Although we candidly view the support program with misgivings we admit the necessity of some program which will give protection to the industry in a time of a calamity over which it could not possibly have had control. The U.S. market, because of the fresh outbreak and despite good luck for the next several months, could be denied to us for 1952. This means when grass beef cattle move to market this fall producers will have to rely upon a government setup to take surplus beef at a fair price. This can only mean the accumulation by the government of large surpluses of meat of all kinds. The next logical step is that of commodity contracts, notably with the United Kingdom, and this could mean extremely low prices and government intrusion into the industry for several years to come.

In light of the above possibilities and even though our anxieties may not be realized it would appear necessary and extremely advisable for the industry itself to take steps immediately to expand its most important market; namely the market to the Canadian people. Per capita consumption of beef dropped in Canada in 1951 to a low of 44.1 pounds. It had been as high as 69.3 pounds in 1943 and for the years 1942 to 1947 inclusive averaged 65.8 pounds. For every one pound increase in home consumption, an expanded internal market for 30,000 head is created and should a 10 pound per capita increase be brought about an enlargement of our home market for 300,000 head of cattle is provided. The resulting 54.1 pounds per capita consumption figure which would result would still be 11.6 pounds below the six year average which we have already experienced.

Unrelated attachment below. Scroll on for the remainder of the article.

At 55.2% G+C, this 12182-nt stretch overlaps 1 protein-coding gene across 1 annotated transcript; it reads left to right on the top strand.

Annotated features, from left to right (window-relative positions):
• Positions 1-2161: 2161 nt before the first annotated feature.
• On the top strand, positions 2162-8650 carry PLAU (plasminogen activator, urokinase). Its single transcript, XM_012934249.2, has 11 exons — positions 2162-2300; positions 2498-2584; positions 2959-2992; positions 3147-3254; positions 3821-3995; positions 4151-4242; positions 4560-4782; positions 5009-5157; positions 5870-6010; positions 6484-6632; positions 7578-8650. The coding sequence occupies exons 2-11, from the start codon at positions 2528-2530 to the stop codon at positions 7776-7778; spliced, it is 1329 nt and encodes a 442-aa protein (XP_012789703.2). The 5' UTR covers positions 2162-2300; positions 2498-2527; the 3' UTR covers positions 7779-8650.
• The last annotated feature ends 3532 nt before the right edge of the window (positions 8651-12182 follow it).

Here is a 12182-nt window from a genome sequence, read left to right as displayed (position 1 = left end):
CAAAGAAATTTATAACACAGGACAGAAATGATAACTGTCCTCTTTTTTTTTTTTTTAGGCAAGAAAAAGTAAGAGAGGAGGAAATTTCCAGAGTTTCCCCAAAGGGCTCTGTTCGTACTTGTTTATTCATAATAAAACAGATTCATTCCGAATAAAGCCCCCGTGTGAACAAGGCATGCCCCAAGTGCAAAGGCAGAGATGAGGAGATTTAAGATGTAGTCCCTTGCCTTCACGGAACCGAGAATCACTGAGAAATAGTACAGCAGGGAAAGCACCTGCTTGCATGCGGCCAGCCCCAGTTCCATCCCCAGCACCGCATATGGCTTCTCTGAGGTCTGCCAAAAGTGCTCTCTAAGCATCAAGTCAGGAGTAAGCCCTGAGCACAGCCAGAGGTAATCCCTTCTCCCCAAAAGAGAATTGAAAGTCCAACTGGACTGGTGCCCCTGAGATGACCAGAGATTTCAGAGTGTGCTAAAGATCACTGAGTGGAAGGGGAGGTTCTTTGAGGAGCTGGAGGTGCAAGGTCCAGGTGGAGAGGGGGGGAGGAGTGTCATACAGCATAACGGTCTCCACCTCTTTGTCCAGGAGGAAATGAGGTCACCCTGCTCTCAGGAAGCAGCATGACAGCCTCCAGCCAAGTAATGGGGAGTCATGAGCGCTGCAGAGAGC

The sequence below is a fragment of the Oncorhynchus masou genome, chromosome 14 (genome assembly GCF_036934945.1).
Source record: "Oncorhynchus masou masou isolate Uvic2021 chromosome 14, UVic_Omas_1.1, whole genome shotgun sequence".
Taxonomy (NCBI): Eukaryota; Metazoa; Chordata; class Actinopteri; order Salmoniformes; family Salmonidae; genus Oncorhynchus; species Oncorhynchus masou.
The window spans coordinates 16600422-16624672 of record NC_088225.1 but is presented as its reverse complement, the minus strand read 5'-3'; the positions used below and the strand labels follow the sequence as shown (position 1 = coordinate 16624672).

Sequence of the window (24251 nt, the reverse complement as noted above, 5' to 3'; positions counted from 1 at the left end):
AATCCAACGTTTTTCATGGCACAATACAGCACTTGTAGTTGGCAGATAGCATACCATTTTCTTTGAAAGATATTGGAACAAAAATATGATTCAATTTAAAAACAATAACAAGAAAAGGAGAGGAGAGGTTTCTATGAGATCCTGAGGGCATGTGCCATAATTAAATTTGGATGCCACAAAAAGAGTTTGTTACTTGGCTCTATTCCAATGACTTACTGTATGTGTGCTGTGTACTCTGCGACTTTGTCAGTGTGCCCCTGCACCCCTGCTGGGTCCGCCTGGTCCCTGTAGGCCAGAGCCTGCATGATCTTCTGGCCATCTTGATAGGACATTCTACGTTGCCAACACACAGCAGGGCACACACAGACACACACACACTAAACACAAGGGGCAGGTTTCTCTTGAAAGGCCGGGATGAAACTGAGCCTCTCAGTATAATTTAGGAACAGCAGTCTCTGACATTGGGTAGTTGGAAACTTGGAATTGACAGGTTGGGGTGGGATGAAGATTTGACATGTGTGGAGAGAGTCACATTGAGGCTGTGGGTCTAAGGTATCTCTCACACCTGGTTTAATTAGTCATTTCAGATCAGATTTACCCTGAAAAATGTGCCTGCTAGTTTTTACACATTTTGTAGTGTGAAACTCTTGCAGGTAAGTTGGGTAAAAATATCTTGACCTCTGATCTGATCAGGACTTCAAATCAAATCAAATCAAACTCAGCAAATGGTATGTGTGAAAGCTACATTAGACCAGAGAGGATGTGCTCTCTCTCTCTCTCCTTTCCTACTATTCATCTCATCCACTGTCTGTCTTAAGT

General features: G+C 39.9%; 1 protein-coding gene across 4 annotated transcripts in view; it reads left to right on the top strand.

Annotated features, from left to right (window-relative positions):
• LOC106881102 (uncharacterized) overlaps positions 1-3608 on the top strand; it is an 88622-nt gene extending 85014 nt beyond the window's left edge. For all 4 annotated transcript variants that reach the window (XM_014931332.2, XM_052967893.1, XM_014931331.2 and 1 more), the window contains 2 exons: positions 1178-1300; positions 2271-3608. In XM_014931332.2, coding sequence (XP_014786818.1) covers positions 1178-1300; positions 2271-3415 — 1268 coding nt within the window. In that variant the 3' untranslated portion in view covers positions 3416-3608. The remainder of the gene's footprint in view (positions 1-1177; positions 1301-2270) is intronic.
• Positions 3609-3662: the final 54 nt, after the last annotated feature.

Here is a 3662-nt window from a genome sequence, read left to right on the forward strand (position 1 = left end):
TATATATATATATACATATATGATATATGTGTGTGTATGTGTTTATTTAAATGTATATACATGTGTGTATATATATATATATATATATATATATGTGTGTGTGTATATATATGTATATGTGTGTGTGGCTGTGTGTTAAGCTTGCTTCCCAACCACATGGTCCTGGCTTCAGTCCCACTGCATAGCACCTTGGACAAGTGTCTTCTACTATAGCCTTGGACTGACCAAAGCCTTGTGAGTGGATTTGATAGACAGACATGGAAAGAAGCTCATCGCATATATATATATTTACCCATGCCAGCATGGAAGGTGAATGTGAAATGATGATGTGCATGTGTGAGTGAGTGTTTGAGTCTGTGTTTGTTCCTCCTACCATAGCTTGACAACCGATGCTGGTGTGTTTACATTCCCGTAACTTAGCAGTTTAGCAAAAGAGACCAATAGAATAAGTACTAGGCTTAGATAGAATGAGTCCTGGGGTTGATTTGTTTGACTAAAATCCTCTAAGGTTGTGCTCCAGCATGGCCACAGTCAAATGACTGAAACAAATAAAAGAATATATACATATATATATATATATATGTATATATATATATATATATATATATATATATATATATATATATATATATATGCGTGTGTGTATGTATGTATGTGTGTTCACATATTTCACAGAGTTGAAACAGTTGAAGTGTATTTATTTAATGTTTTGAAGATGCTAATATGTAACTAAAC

Herein is the challenge to the industry. The job to be done is the largest one in Canada’s beef cattle industry today. A well-rounded program receiving the full co-operation and supported financially by all segments of the industry, which will publicize the beef product as a great protective food, rich in vitamins necessary for good human health, how to offer it to the public and how to cut, cook and serve it in the hotels, restaurants, dining cars, the service messrooms, the construction camps and in the home of the Canadian housewife, could produce beneficial results. Such a program would eventually broaden to include proper livestock feeding to assure improvement to the quality of the product offered to the consumer. From a long range view it would have an impact on the general agricultural pattern of Canada.

Admittedly such a program could not be produced quickly enough to consume the crisis which looms for the industry this fall. But the producers through their Beef Council should get started. In the meantime the industry must look to the government support program to carry it through until domestic consumption is rebuilt and the U.S. embargo lifted.